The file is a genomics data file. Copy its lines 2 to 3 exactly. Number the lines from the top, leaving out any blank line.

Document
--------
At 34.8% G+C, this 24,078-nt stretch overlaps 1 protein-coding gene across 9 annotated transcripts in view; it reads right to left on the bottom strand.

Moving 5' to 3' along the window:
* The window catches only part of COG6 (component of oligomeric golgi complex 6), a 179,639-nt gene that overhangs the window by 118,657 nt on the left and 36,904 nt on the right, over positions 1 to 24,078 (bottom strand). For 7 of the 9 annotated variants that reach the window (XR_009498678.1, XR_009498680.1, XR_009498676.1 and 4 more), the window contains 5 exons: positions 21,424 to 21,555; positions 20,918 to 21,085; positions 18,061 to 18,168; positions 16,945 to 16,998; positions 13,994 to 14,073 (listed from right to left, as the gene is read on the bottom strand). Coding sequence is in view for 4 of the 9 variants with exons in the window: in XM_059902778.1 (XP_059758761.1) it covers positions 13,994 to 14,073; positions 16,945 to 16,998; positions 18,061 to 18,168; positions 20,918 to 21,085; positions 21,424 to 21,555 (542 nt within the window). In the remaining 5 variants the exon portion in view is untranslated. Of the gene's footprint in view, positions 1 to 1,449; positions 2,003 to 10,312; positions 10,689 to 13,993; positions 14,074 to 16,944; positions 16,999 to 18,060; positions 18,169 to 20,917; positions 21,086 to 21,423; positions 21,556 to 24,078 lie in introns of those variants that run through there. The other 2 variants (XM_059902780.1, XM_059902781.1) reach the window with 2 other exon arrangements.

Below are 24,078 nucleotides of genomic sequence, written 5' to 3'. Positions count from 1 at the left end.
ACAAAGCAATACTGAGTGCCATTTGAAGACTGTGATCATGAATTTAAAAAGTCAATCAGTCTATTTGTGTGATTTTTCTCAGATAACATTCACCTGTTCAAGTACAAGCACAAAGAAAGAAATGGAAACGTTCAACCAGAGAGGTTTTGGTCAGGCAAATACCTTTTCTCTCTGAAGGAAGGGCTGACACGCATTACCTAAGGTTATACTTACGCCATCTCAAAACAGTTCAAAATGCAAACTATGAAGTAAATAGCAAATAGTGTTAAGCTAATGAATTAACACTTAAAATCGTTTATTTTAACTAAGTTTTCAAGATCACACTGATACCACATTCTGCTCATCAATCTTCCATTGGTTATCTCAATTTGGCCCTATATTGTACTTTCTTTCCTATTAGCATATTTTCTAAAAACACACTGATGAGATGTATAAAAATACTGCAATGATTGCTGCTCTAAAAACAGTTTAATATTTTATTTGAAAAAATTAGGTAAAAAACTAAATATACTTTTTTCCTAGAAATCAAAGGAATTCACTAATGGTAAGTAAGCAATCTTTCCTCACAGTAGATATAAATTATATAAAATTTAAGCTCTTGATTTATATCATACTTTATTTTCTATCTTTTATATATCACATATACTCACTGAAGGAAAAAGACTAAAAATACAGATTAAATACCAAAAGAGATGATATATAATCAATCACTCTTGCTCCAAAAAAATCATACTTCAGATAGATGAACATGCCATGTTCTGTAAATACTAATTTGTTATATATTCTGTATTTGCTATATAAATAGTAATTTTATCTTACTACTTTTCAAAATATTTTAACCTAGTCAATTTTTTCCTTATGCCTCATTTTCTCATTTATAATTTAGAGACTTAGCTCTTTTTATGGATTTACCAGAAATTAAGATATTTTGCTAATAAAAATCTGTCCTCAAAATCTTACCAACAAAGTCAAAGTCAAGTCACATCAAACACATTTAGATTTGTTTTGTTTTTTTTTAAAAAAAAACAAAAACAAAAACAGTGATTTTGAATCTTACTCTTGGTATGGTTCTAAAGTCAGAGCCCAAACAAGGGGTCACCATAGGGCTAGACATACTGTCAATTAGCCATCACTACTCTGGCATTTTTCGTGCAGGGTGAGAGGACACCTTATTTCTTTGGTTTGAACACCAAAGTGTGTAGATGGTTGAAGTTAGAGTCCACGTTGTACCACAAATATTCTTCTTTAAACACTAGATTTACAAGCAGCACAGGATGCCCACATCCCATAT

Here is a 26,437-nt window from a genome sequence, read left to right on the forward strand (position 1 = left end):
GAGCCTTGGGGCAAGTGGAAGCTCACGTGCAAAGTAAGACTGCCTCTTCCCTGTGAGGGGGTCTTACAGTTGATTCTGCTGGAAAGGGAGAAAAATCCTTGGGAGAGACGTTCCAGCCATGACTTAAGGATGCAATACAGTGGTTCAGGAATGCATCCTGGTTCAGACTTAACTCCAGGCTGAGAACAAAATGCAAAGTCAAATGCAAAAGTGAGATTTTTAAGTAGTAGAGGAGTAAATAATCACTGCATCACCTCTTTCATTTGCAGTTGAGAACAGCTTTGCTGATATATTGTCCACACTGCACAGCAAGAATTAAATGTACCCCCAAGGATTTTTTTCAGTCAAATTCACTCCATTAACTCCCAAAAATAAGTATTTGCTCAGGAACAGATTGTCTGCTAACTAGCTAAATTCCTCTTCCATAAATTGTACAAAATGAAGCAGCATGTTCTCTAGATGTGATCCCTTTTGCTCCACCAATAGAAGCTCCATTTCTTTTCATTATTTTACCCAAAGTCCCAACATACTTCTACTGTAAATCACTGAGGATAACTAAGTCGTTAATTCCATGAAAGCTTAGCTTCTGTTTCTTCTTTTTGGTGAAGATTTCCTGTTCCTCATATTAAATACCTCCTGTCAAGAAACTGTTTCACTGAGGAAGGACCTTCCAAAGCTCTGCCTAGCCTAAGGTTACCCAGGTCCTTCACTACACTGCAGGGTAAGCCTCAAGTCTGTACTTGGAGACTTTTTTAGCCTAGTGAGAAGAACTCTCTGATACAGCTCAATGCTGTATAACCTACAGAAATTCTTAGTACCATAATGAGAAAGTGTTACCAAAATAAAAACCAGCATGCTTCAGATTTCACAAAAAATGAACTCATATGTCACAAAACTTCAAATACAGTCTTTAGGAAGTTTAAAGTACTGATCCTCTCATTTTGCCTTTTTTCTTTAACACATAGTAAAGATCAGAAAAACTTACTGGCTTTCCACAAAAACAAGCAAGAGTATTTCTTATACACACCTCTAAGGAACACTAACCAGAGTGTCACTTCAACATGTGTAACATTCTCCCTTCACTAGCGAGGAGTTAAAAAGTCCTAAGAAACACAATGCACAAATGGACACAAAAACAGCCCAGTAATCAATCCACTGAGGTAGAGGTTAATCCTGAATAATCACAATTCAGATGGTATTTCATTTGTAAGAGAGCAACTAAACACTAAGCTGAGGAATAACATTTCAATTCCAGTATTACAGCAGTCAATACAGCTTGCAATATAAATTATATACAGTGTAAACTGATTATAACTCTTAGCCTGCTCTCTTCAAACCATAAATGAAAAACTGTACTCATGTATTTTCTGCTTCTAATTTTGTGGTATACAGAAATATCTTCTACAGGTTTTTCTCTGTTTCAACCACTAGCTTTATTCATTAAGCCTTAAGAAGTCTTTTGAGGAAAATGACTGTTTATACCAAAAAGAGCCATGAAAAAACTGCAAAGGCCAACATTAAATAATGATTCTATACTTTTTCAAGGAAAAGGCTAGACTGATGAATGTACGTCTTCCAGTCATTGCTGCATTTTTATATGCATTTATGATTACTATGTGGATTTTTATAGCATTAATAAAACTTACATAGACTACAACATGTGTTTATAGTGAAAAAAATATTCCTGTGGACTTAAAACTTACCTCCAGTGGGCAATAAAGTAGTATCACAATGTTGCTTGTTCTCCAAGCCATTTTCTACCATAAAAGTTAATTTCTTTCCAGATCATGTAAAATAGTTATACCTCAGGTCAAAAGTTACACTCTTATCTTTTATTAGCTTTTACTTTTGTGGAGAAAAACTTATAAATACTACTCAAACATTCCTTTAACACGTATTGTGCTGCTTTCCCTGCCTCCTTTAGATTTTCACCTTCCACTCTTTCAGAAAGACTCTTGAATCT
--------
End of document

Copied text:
Moving 5' to 3' along the window:
* The window catches only part of COG6 (component of oligomeric golgi complex 6), a 179,639-nt gene that overhangs the window by 118,657 nt on the left and 36,904 nt on the right, over positions 1 to 24,078 (bottom strand). For 7 of the 9 annotated variants that reach the window (XR_009498678.1, XR_009498680.1, XR_009498676.1 and 4 more), the window contains 5 exons: positions 21,424 to 21,555; positions 20,918 to 21,085; positions 18,061 to 18,168; positions 16,945 to 16,998; positions 13,994 to 14,073 (listed from right to left, as the gene is read on the bottom strand). Coding sequence is in view for 4 of the 9 variants with exons in the window: in XM_059902778.1 (XP_059758761.1) it covers positions 13,994 to 14,073; positions 16,945 to 16,998; positions 18,061 to 18,168; positions 20,918 to 21,085; positions 21,424 to 21,555 (542 nt within the window). In the remaining 5 variants the exon portion in view is untranslated. Of the gene's footprint in view, positions 1 to 1,449; positions 2,003 to 10,312; positions 10,689 to 13,993; positions 14,074 to 16,944; positions 16,999 to 18,060; positions 18,169 to 20,917; positions 21,086 to 21,423; positions 21,556 to 24,078 lie in introns of those variants that run through there. The other 2 variants (XM_059902780.1, XM_059902781.1) reach the window with 2 other exon arrangements.